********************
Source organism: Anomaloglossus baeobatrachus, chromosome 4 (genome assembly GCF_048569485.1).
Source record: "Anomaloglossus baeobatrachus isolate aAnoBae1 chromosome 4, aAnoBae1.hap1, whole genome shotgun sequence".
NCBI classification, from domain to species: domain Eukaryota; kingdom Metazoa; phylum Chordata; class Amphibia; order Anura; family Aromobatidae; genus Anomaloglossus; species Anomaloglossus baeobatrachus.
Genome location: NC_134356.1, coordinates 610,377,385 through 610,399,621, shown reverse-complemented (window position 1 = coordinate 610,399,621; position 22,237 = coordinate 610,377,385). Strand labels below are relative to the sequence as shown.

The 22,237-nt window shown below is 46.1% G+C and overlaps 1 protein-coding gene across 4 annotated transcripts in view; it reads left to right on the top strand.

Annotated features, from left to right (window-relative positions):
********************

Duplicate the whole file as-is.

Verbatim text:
Source organism: Anomaloglossus baeobatrachus, chromosome 4 (genome assembly GCF_048569485.1).
Source record: "Anomaloglossus baeobatrachus isolate aAnoBae1 chromosome 4, aAnoBae1.hap1, whole genome shotgun sequence".
NCBI classification, from domain to species: domain Eukaryota; kingdom Metazoa; phylum Chordata; class Amphibia; order Anura; family Aromobatidae; genus Anomaloglossus; species Anomaloglossus baeobatrachus.
Genome location: NC_134356.1, coordinates 610,377,385 through 610,399,621, shown reverse-complemented (window position 1 = coordinate 610,399,621; position 22,237 = coordinate 610,377,385). Strand labels below are relative to the sequence as shown.

The 22,237-nt window shown below is 46.1% G+C and overlaps 1 protein-coding gene across 4 annotated transcripts in view; it reads left to right on the top strand.

Annotated features, from left to right (window-relative positions):